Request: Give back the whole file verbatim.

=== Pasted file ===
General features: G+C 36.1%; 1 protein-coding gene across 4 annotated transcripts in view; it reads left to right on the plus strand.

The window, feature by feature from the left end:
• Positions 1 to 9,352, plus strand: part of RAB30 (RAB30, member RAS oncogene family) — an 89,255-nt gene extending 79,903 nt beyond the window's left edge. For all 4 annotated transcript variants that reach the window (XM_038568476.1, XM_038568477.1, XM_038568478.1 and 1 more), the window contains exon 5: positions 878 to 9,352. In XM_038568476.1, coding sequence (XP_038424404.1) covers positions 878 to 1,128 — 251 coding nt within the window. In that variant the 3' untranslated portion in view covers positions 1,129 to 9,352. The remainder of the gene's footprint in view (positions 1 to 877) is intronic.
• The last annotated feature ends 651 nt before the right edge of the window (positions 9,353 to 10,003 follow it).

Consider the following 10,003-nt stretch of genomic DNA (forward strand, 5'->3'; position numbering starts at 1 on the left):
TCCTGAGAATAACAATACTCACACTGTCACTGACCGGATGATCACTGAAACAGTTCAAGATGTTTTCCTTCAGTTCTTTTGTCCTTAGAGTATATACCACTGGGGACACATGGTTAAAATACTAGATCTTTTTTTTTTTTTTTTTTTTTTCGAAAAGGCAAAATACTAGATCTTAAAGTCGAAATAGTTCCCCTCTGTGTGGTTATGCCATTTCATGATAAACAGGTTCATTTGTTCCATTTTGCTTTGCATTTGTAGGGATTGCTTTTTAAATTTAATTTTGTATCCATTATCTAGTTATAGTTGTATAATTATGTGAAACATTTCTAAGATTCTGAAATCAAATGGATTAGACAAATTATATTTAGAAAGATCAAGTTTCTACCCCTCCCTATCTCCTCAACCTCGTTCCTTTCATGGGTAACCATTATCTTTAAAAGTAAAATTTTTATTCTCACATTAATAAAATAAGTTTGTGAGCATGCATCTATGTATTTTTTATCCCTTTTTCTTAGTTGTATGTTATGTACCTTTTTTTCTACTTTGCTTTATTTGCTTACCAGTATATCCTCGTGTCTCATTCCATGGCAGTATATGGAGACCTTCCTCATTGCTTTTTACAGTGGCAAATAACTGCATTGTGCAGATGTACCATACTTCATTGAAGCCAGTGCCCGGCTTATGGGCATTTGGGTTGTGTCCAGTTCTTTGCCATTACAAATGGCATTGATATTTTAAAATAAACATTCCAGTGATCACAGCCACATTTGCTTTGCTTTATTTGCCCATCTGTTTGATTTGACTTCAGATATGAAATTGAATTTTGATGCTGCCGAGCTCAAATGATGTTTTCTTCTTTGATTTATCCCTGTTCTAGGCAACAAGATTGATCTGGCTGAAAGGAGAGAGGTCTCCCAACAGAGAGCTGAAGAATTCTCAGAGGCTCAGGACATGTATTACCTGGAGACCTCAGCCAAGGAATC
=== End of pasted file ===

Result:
General features: G+C 36.1%; 1 protein-coding gene across 4 annotated transcripts in view; it reads left to right on the plus strand.

The window, feature by feature from the left end:
• Positions 1 to 9,352, plus strand: part of RAB30 (RAB30, member RAS oncogene family) — an 89,255-nt gene extending 79,903 nt beyond the window's left edge. For all 4 annotated transcript variants that reach the window (XM_038568476.1, XM_038568477.1, XM_038568478.1 and 1 more), the window contains exon 5: positions 878 to 9,352. In XM_038568476.1, coding sequence (XP_038424404.1) covers positions 878 to 1,128 — 251 coding nt within the window. In that variant the 3' untranslated portion in view covers positions 1,129 to 9,352. The remainder of the gene's footprint in view (positions 1 to 877) is intronic.
• The last annotated feature ends 651 nt before the right edge of the window (positions 9,353 to 10,003 follow it).

Consider the following 10,003-nt stretch of genomic DNA (forward strand, 5'->3'; position numbering starts at 1 on the left):
TCCTGAGAATAACAATACTCACACTGTCACTGACCGGATGATCACTGAAACAGTTCAAGATGTTTTCCTTCAGTTCTTTTGTCCTTAGAGTATATACCACTGGGGACACATGGTTAAAATACTAGATCTTTTTTTTTTTTTTTTTTTTTTCGAAAAGGCAAAATACTAGATCTTAAAGTCGAAATAGTTCCCCTCTGTGTGGTTATGCCATTTCATGATAAACAGGTTCATTTGTTCCATTTTGCTTTGCATTTGTAGGGATTGCTTTTTAAATTTAATTTTGTATCCATTATCTAGTTATAGTTGTATAATTATGTGAAACATTTCTAAGATTCTGAAATCAAATGGATTAGACAAATTATATTTAGAAAGATCAAGTTTCTACCCCTCCCTATCTCCTCAACCTCGTTCCTTTCATGGGTAACCATTATCTTTAAAAGTAAAATTTTTATTCTCACATTAATAAAATAAGTTTGTGAGCATGCATCTATGTATTTTTTATCCCTTTTTCTTAGTTGTATGTTATGTACCTTTTTTTCTACTTTGCTTTATTTGCTTACCAGTATATCCTCGTGTCTCATTCCATGGCAGTATATGGAGACCTTCCTCATTGCTTTTTACAGTGGCAAATAACTGCATTGTGCAGATGTACCATACTTCATTGAAGCCAGTGCCCGGCTTATGGGCATTTGGGTTGTGTCCAGTTCTTTGCCATTACAAATGGCATTGATATTTTAAAATAAACATTCCAGTGATCACAGCCACATTTGCTTTGCTTTATTTGCCCATCTGTTTGATTTGACTTCAGATATGAAATTGAATTTTGATGCTGCCGAGCTCAAATGATGTTTTCTTCTTTGATTTATCCCTGTTCTAGGCAACAAGATTGATCTGGCTGAAAGGAGAGAGGTCTCCCAACAGAGAGCTGAAGAATTCTCAGAGGCTCAGGACATGTATTACCTGGAGACCTCAGCCAAGGAATC